Love – the basis for faith in public life

Love does no wrong to a neighbor; therefore, love is the fulfilling of the law. (Romans 13:10)

We begin a 5-week series on faith and civics this week – a journey into what it means to be a Christian and participate in public life. In our baptism we are joined to Jesus and called to continue the ministry of Christ in the world. This work is called “the vocation of the baptized.” It is the way we live out our identity and the body of Christ in daily life.

We begin this series with Romans 13 because it is a place where Paul talks about living in a world governed by others. How are Christians to function? What guides our choices and behaviors? He eventually lands on the 10 Commandments and reminds people that these aren’t just about rules – they are about love. It is love that stands at the center of our identity as Christ’s people and it is love that will fulfill the law.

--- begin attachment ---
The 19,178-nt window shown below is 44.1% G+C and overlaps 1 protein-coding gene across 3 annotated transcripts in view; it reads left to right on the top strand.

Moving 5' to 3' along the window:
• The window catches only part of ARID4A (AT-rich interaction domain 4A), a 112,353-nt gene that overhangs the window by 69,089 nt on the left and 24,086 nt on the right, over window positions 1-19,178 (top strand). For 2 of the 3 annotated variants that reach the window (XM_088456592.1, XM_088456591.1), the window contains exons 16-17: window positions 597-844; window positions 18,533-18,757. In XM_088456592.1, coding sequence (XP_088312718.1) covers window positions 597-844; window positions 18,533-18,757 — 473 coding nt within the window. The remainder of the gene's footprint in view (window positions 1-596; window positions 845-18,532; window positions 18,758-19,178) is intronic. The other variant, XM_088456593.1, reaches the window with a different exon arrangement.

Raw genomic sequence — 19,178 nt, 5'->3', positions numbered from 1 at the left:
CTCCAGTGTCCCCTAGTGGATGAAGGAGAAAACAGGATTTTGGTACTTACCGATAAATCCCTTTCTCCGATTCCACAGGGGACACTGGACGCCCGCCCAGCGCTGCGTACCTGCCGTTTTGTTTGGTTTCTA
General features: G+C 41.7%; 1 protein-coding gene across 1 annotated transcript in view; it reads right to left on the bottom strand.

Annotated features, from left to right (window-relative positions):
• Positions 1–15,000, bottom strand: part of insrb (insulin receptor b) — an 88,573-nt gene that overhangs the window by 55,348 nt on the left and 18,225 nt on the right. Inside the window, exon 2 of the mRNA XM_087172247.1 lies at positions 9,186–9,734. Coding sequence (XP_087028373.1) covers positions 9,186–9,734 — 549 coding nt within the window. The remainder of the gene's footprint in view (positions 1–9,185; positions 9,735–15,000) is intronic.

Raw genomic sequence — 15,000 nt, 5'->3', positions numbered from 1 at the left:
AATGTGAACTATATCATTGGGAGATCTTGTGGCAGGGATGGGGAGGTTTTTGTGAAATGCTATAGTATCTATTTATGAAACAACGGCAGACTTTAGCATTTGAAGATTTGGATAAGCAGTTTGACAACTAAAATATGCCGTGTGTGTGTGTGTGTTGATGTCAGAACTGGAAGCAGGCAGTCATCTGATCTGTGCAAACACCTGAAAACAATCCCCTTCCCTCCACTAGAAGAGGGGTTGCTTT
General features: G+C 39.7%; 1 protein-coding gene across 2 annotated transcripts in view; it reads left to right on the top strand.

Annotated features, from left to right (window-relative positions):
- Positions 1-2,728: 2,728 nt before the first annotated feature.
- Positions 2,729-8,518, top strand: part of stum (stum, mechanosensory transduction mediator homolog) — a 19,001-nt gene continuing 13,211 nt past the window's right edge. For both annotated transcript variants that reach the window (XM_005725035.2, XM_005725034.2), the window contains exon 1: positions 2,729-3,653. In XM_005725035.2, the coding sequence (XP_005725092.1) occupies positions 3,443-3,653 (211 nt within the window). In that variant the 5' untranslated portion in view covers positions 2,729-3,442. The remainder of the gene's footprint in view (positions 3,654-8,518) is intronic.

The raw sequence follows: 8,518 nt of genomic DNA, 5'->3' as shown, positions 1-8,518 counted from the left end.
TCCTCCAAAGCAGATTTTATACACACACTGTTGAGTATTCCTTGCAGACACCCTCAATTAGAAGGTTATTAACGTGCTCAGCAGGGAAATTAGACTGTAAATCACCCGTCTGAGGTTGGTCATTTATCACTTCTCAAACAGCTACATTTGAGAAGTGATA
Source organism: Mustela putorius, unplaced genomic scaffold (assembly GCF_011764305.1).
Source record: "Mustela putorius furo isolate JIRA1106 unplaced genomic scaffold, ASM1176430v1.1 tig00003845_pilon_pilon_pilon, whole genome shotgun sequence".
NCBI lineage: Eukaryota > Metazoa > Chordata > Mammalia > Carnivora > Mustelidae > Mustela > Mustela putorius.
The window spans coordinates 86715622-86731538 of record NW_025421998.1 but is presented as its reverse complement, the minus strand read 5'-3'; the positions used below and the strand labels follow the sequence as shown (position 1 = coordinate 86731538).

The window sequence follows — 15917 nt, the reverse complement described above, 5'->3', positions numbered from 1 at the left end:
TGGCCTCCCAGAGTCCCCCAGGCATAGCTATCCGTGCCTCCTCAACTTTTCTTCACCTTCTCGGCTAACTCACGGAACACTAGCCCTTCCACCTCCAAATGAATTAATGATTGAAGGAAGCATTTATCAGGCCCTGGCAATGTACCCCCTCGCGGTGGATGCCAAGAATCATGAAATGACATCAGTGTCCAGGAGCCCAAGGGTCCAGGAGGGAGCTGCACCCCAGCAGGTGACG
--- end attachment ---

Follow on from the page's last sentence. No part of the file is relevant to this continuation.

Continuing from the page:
This simple principle becomes the basis for how Luther understands and explains the second table of the 10 Commandments – the ones that call for us to point our love toward our neighbors. It is not enough, Martin Luther reminds us, to just avoid doing bad things. We are called to work for good things and go the extra mile to be people who help our neighbors and make their lives better.

This is the underlying principle for Lutheran Christians way of engaging public life. We are loved by God in Christ. We then become a vehicle for that love as we act as God’s agents in the world. Love is the starting point for faith in public life. Love is the outcome when it goes well, too. We ask a simple question, “Which thing will produce the most loving outcome, not only or even primarily for me, but for my neighbors who need it most?”

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